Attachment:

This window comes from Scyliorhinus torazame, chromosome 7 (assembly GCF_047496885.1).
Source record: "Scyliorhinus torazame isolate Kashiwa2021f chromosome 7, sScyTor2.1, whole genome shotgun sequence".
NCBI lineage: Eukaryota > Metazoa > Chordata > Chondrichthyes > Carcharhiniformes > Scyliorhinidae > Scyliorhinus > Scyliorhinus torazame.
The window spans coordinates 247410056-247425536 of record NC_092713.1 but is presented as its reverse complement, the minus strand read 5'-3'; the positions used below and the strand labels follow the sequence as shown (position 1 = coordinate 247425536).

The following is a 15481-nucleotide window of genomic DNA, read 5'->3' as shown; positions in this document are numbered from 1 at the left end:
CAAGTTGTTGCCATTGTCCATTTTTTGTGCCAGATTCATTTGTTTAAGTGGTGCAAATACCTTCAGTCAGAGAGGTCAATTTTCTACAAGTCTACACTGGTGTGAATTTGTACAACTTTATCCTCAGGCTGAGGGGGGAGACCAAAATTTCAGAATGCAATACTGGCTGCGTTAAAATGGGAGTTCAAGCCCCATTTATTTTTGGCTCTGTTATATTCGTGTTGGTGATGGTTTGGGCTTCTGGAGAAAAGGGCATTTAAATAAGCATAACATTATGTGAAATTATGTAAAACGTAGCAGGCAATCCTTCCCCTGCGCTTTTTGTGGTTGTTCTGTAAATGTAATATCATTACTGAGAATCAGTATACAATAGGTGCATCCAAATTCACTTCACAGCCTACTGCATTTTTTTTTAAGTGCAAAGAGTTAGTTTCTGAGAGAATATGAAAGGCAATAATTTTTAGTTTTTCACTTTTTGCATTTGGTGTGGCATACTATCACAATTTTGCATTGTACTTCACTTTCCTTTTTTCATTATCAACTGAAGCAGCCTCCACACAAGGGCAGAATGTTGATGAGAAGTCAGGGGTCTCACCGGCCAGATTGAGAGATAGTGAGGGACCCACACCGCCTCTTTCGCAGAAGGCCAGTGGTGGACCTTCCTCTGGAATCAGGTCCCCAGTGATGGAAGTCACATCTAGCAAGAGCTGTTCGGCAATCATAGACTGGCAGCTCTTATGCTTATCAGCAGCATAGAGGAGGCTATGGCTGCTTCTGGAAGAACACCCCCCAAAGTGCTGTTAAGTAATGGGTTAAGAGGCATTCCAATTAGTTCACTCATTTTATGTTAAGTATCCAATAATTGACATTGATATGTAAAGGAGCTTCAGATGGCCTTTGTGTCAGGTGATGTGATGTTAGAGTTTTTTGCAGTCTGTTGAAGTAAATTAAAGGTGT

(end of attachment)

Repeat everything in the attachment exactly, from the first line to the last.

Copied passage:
This window comes from Scyliorhinus torazame, chromosome 7 (assembly GCF_047496885.1).
Source record: "Scyliorhinus torazame isolate Kashiwa2021f chromosome 7, sScyTor2.1, whole genome shotgun sequence".
NCBI lineage: Eukaryota > Metazoa > Chordata > Chondrichthyes > Carcharhiniformes > Scyliorhinidae > Scyliorhinus > Scyliorhinus torazame.
The window spans coordinates 247410056-247425536 of record NC_092713.1 but is presented as its reverse complement, the minus strand read 5'-3'; the positions used below and the strand labels follow the sequence as shown (position 1 = coordinate 247425536).

The following is a 15481-nucleotide window of genomic DNA, read 5'->3' as shown; positions in this document are numbered from 1 at the left end:
CAAGTTGTTGCCATTGTCCATTTTTTGTGCCAGATTCATTTGTTTAAGTGGTGCAAATACCTTCAGTCAGAGAGGTCAATTTTCTACAAGTCTACACTGGTGTGAATTTGTACAACTTTATCCTCAGGCTGAGGGGGGAGACCAAAATTTCAGAATGCAATACTGGCTGCGTTAAAATGGGAGTTCAAGCCCCATTTATTTTTGGCTCTGTTATATTCGTGTTGGTGATGGTTTGGGCTTCTGGAGAAAAGGGCATTTAAATAAGCATAACATTATGTGAAATTATGTAAAACGTAGCAGGCAATCCTTCCCCTGCGCTTTTTGTGGTTGTTCTGTAAATGTAATATCATTACTGAGAATCAGTATACAATAGGTGCATCCAAATTCACTTCACAGCCTACTGCATTTTTTTTTAAGTGCAAAGAGTTAGTTTCTGAGAGAATATGAAAGGCAATAATTTTTAGTTTTTCACTTTTTGCATTTGGTGTGGCATACTATCACAATTTTGCATTGTACTTCACTTTCCTTTTTTCATTATCAACTGAAGCAGCCTCCACACAAGGGCAGAATGTTGATGAGAAGTCAGGGGTCTCACCGGCCAGATTGAGAGATAGTGAGGGACCCACACCGCCTCTTTCGCAGAAGGCCAGTGGTGGACCTTCCTCTGGAATCAGGTCCCCAGTGATGGAAGTCACATCTAGCAAGAGCTGTTCGGCAATCATAGACTGGCAGCTCTTATGCTTATCAGCAGCATAGAGGAGGCTATGGCTGCTTCTGGAAGAACACCCCCCAAAGTGCTGTTAAGTAATGGGTTAAGAGGCATTCCAATTAGTTCACTCATTTTATGTTAAGTATCCAATAATTGACATTGATATGTAAAGGAGCTTCAGATGGCCTTTGTGTCAGGTGATGTGATGTTAGAGTTTTTTGCAGTCTGTTGAAGTAAATTAAAGGTGT